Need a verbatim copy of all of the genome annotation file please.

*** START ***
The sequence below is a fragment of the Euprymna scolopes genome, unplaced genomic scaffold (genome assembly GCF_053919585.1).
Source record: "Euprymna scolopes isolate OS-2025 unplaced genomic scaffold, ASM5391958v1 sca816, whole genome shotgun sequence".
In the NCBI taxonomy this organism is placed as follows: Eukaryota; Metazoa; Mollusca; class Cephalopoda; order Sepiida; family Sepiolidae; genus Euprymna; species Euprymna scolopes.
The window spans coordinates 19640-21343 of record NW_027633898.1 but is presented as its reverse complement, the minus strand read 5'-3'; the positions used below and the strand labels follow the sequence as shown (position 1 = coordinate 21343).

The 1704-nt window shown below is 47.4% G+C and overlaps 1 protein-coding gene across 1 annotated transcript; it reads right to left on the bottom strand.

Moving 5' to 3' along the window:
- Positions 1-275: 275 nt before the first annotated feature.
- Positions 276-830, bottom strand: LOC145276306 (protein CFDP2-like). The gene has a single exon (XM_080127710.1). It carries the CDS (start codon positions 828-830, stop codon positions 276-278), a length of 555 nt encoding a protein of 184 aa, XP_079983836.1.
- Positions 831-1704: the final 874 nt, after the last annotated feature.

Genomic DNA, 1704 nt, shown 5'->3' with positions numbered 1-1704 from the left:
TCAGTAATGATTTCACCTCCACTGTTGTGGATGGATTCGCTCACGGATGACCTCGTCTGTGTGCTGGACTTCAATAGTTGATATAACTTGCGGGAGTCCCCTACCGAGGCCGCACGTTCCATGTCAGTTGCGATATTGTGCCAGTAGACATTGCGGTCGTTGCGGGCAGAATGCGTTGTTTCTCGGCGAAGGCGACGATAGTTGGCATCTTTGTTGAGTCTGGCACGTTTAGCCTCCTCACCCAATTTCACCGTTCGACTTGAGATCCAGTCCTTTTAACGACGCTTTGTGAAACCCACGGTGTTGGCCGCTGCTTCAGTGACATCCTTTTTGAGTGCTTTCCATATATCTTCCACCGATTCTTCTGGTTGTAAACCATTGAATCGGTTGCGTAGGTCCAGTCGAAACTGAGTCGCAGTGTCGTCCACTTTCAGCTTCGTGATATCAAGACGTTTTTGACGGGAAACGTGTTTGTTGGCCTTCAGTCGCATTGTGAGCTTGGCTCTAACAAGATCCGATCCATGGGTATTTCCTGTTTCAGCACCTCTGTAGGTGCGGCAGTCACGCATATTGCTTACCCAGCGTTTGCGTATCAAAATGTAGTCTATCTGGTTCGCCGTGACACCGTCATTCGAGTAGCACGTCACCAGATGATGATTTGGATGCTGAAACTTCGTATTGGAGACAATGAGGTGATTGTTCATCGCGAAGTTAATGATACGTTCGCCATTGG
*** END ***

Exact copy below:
The sequence below is a fragment of the Euprymna scolopes genome, unplaced genomic scaffold (genome assembly GCF_053919585.1).
Source record: "Euprymna scolopes isolate OS-2025 unplaced genomic scaffold, ASM5391958v1 sca816, whole genome shotgun sequence".
In the NCBI taxonomy this organism is placed as follows: Eukaryota; Metazoa; Mollusca; class Cephalopoda; order Sepiida; family Sepiolidae; genus Euprymna; species Euprymna scolopes.
The window spans coordinates 19640-21343 of record NW_027633898.1 but is presented as its reverse complement, the minus strand read 5'-3'; the positions used below and the strand labels follow the sequence as shown (position 1 = coordinate 21343).

The 1704-nt window shown below is 47.4% G+C and overlaps 1 protein-coding gene across 1 annotated transcript; it reads right to left on the bottom strand.

Moving 5' to 3' along the window:
- Positions 1-275: 275 nt before the first annotated feature.
- Positions 276-830, bottom strand: LOC145276306 (protein CFDP2-like). The gene has a single exon (XM_080127710.1). It carries the CDS (start codon positions 828-830, stop codon positions 276-278), a length of 555 nt encoding a protein of 184 aa, XP_079983836.1.
- Positions 831-1704: the final 874 nt, after the last annotated feature.

Genomic DNA, 1704 nt, shown 5'->3' with positions numbered 1-1704 from the left:
TCAGTAATGATTTCACCTCCACTGTTGTGGATGGATTCGCTCACGGATGACCTCGTCTGTGTGCTGGACTTCAATAGTTGATATAACTTGCGGGAGTCCCCTACCGAGGCCGCACGTTCCATGTCAGTTGCGATATTGTGCCAGTAGACATTGCGGTCGTTGCGGGCAGAATGCGTTGTTTCTCGGCGAAGGCGACGATAGTTGGCATCTTTGTTGAGTCTGGCACGTTTAGCCTCCTCACCCAATTTCACCGTTCGACTTGAGATCCAGTCCTTTTAACGACGCTTTGTGAAACCCACGGTGTTGGCCGCTGCTTCAGTGACATCCTTTTTGAGTGCTTTCCATATATCTTCCACCGATTCTTCTGGTTGTAAACCATTGAATCGGTTGCGTAGGTCCAGTCGAAACTGAGTCGCAGTGTCGTCCACTTTCAGCTTCGTGATATCAAGACGTTTTTGACGGGAAACGTGTTTGTTGGCCTTCAGTCGCATTGTGAGCTTGGCTCTAACAAGATCCGATCCATGGGTATTTCCTGTTTCAGCACCTCTGTAGGTGCGGCAGTCACGCATATTGCTTACCCAGCGTTTGCGTATCAAAATGTAGTCTATCTGGTTCGCCGTGACACCGTCATTCGAGTAGCACGTCACCAGATGATGATTTGGATGCTGAAACTTCGTATTGGAGACAATGAGGTGATTGTTCATCGCGAAGTTAATGATACGTTCGCCATTGG